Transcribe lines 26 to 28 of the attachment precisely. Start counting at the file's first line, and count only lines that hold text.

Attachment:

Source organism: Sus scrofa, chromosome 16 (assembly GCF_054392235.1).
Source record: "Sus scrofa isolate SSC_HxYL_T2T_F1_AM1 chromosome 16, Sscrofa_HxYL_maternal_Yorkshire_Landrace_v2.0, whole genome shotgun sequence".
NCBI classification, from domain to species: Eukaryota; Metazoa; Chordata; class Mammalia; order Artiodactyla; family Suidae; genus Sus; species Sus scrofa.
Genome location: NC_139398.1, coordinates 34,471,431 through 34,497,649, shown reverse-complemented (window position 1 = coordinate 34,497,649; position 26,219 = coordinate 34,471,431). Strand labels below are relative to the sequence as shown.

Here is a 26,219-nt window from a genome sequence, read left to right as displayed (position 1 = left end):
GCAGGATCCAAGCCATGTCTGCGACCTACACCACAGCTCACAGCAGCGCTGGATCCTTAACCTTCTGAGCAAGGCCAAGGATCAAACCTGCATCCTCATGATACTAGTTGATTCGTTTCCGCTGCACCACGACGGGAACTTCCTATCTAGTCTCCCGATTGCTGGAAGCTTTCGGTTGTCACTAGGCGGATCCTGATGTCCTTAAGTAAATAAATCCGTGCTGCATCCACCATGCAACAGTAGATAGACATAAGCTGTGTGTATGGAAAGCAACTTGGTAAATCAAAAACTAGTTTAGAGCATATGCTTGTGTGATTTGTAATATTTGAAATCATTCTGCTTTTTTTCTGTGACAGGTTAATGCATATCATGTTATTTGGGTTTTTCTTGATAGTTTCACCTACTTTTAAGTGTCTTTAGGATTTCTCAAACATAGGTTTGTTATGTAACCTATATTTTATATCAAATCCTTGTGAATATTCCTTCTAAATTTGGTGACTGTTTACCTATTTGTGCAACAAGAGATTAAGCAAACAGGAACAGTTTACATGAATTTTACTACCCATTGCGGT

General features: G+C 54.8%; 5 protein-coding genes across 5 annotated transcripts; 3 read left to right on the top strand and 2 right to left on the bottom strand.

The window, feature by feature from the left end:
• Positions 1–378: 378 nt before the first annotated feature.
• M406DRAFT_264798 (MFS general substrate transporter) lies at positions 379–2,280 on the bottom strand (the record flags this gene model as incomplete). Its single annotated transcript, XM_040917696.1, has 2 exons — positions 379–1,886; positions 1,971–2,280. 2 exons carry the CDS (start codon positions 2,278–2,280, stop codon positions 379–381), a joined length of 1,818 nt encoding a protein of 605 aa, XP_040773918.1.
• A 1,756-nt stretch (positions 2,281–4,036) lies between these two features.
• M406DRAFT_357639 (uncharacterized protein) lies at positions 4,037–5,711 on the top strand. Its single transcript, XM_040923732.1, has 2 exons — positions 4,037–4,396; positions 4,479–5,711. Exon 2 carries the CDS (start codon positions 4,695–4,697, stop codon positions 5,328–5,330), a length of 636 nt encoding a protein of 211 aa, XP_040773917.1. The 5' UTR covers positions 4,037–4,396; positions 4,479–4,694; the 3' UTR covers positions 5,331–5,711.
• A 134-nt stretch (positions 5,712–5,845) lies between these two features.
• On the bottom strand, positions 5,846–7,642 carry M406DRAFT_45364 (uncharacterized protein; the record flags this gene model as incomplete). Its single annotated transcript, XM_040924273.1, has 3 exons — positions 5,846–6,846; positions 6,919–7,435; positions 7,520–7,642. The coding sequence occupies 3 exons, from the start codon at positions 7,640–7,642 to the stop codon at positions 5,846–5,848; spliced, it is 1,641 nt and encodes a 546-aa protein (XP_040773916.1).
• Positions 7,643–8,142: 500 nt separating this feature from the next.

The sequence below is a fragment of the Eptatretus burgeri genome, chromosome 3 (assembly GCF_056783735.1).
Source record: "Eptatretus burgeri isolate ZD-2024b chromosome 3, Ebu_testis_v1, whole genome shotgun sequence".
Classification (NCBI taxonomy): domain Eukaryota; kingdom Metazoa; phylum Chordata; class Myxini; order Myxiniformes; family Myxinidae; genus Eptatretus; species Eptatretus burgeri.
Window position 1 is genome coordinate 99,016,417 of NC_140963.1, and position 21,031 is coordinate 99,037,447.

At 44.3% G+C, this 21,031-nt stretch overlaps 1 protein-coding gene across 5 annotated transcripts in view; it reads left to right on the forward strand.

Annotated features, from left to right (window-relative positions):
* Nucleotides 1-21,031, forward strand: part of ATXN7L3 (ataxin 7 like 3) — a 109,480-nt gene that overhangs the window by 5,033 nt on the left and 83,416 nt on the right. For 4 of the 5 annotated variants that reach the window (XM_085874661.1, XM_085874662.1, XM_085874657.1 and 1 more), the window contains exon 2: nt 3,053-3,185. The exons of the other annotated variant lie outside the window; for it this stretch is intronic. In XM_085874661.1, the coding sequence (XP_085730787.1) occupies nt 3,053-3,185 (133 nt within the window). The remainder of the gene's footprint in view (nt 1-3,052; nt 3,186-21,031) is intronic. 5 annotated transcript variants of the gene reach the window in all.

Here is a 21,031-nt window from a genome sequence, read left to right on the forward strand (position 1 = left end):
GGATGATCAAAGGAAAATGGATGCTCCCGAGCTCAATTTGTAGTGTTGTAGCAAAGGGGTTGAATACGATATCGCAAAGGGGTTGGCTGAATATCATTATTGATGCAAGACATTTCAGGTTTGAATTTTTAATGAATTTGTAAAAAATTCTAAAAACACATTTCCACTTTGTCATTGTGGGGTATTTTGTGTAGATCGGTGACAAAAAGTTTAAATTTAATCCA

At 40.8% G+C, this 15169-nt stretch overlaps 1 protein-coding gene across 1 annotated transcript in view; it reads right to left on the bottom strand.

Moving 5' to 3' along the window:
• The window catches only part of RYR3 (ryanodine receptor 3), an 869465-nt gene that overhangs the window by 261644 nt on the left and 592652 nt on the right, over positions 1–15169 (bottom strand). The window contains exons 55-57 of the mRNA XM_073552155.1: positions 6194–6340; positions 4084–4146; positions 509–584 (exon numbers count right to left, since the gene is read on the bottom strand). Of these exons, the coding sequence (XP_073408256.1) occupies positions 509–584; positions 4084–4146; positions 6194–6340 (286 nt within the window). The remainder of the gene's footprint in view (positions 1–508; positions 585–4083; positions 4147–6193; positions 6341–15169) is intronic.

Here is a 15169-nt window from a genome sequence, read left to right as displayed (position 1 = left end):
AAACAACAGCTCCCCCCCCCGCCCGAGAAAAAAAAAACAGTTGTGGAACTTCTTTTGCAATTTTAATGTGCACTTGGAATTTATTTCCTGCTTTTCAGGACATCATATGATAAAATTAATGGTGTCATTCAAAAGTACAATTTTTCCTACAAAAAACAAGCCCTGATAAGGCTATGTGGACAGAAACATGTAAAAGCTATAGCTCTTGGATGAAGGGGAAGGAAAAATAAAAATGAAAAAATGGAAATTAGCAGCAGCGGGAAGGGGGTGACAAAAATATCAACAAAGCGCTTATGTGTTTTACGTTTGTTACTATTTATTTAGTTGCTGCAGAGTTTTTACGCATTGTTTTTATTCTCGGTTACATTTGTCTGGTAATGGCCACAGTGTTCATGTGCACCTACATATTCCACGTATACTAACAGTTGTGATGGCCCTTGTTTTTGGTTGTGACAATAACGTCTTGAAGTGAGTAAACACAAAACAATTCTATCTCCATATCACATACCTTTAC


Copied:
Moving 5' to 3' along the window:
• The window catches only part of RYR3 (ryanodine receptor 3), an 869465-nt gene that overhangs the window by 261644 nt on the left and 592652 nt on the right, over positions 1–15169 (bottom strand). The window contains exons 55-57 of the mRNA XM_073552155.1: positions 6194–6340; positions 4084–4146; positions 509–584 (exon numbers count right to left, since the gene is read on the bottom strand). Of these exons, the coding sequence (XP_073408256.1) occupies positions 509–584; positions 4084–4146; positions 6194–6340 (286 nt within the window). The remainder of the gene's footprint in view (positions 1–508; positions 585–4083; positions 4147–6193; positions 6341–15169) is intronic.

Here is a 15169-nt window from a genome sequence, read left to right as displayed (position 1 = left end):